This content is from: Innovation

What Future Volatility Could Look Like for Eurozone Rates

Chris Farran, CME Group


  • Tighter monetary policy will likely drive choppiness in Euro repo markets
  • The Sterling repo market may provide eurozone participants with insight into what they can expect once ECB rates increase

As inflation readings around the world come in well above targets, many central banks have sped up their plans to tighten monetary policy after years of historically low interest rates and bond purchase programs.  

 Source: U.S. Federal Reserve

However, the European Central Bank (ECB) is notably absent from the list of central banks that have implemented rate increases. Unlike its counterparts in the United States (Federal Reserve) and the United Kingdom (Bank of England), the ECB has not yet made a move against inflation; its deposit facility rate is currently at -0.5% and its main refinancing rate is at 0%. The ECB did not lower interest rates in response to the COVID-19 pandemic that began in the first quarter of 2020 as its deposit facility rate was already at -0.5% at the time – meaning the ECB has held rates persistently at negative or zero since 2014.

Source: Federal Reserve, European Central Bank, Bank of England

In addition, the ECB has only committed to raising interest rates after it stops purchasing bonds in the third quarter of 2022. The ECB has added over €3.8T to Euro area balance sheets since March 2020.

Source: European Central Bank

Two bond buying programs facilitated sovereign debt purchases during this time – the Public Sector Purchase Program (PSPP) and the Pandemic Emergency Purchase Program (PEPP). These two programs bought a total of €1.95T of sovereign bonds between March 2020 and April 2022. Three countries – Germany, France, and Italy – accounted for 66% of all sovereign purchases by the ECB. 

Source: European Central Bank

Insights From Repo Funds Rate Indices

The Repo Funds Rate (RFR) Indices, compiled by CME Group, looks at  daily overnight lending rates in ten sovereign bond markets across the eurozone in addition to an overarching rate for the EU. The indices provide data on two subcomponents – general collateral and specific collateral – of the repo market:

·       General collateral (GC) are repo transactions where the underlying asset consists a set of similar-but-unspecified securities.

·       Special collateral (SC)are transactions where specified securities (such as a certain bond issue) are exchanged and thus are often in high demand. 

These rates offer key insights into European money market participants and there are two recent and notable themes which are worth highlighting. 

Key Theme #1: Repo Rates are Becoming More Negative

Many EU countries’ RFR rates trade more negatively now than at the beginning of 2021 despite an unchanged short-term interest rate policy. German, Italian, and French repo reached highs in the first quarter of 2021. All three countries have lower average rates in 2022 than in 2021. Lower rates are multifaceted; however, data suggests that collateral is becoming scarcer over time.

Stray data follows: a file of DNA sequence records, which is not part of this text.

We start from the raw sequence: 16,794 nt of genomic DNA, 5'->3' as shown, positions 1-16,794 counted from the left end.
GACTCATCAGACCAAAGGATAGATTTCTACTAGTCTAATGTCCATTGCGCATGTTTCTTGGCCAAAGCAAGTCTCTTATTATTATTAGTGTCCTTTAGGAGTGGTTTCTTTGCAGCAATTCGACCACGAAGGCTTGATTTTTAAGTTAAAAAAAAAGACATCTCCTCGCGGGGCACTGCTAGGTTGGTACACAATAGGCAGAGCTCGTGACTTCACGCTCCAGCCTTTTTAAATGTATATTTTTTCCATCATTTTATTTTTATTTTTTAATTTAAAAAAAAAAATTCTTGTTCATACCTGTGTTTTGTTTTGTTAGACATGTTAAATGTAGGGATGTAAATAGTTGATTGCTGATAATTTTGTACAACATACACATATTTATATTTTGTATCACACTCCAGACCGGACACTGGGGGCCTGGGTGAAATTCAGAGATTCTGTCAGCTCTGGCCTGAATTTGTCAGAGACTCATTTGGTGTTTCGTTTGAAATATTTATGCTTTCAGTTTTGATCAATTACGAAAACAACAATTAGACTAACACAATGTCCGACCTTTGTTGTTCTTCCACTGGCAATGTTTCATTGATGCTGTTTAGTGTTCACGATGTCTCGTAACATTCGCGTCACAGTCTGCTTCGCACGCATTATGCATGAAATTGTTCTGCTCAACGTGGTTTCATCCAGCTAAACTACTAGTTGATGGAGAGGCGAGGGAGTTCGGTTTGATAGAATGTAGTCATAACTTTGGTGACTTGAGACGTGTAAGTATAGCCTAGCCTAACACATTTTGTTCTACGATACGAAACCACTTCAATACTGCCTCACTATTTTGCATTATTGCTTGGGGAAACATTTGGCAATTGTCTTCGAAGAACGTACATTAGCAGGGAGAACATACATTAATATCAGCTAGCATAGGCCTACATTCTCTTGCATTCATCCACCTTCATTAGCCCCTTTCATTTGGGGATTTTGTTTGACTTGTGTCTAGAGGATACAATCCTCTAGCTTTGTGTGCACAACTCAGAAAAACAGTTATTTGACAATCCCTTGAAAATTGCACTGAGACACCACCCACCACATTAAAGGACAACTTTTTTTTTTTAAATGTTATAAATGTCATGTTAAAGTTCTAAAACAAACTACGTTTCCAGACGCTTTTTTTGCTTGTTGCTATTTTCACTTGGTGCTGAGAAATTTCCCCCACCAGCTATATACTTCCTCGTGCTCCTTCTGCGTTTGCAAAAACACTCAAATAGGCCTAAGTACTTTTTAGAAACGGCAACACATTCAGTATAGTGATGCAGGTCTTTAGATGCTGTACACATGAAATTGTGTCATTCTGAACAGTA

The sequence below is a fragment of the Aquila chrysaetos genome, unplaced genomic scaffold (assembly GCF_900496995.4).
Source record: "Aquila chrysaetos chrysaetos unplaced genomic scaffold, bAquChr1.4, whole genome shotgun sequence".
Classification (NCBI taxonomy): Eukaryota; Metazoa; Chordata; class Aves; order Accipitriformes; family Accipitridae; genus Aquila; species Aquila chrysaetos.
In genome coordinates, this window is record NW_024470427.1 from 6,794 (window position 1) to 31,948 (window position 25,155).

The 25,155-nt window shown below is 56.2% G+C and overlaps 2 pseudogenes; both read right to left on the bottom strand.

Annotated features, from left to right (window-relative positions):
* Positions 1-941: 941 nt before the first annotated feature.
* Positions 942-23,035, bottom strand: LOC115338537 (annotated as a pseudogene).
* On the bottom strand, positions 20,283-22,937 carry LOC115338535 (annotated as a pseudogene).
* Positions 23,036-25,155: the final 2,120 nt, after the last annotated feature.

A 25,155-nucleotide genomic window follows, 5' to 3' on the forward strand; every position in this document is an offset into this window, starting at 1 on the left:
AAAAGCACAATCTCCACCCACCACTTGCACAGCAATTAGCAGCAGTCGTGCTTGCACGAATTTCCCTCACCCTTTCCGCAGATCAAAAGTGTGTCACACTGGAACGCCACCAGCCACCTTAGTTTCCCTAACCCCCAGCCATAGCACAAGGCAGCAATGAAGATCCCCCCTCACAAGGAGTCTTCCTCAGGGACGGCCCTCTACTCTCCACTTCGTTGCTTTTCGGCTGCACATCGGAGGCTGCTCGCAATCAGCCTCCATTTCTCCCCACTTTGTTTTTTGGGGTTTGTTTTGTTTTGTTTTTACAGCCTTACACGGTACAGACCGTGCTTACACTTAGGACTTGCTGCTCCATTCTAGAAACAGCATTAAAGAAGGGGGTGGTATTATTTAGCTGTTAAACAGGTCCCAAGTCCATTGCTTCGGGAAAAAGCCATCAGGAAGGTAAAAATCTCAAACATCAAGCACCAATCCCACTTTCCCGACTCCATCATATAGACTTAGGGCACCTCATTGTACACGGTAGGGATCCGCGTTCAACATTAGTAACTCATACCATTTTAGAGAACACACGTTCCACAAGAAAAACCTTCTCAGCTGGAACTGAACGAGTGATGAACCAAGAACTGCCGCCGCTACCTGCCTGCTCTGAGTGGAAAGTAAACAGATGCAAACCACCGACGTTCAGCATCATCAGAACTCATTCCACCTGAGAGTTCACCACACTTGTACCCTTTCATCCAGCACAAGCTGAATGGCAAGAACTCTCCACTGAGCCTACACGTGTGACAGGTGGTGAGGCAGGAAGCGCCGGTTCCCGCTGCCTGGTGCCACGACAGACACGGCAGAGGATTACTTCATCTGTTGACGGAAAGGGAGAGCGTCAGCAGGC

Source: CME Group

This trend is particularly acute in the German repo market. Often considered the highest quality of all sovereign debt in the EU, German RFR rates often transact significantly lower than other countries. Germany thus provides a “floor” on EU RFR rates. Note that the German SC rate average has decreased by about 18 basis points (bps) from 2021 to 2022, from -0.687 to -0.846, and that the average GC-SC spread increased from 0.084 in 2021 to 0.199 in 2022. While SC discount trading is a normal occurrence in the repo market, the extent to which this has recently occurred reflects the relatively high levels of short positions and the relatively low availability of German collateral in the market.  

Source: CME Group

Source: CME Group

Key Theme #2: UK Repo Market May Give Insight into Future of the Eurozone

Relative to the ECB, the BoE has taken significant action to curb inflation with four interest rate increases since Dec 2021. The subsequent changes that have occurred in the Sterling repo market may provide eurozone participants with some insight into what they can expect once ECB rates increase.

UK GC rates have closely followed the bank rate since the beginning of a series of rates increases in Dec 2021.  

Read More about Repo Funds Rates

Source: CME Group

However, during this time, GC-SC spreads have widened and increased in volatility. This suggests that while GC rates may change alongside the bank rate, SC rates may be “sticky” or subject to technical factors beyond BoE short-term interest rate policy.  

Source: CME Group

ECB monetary policy and market conditions will likely experience significant uncertainty in the short- and mid-term. RFR Indices are a rich source of data for any market participant looking to navigate uncertain markets.  

Read more articles like this at OpenMarkets

Related Content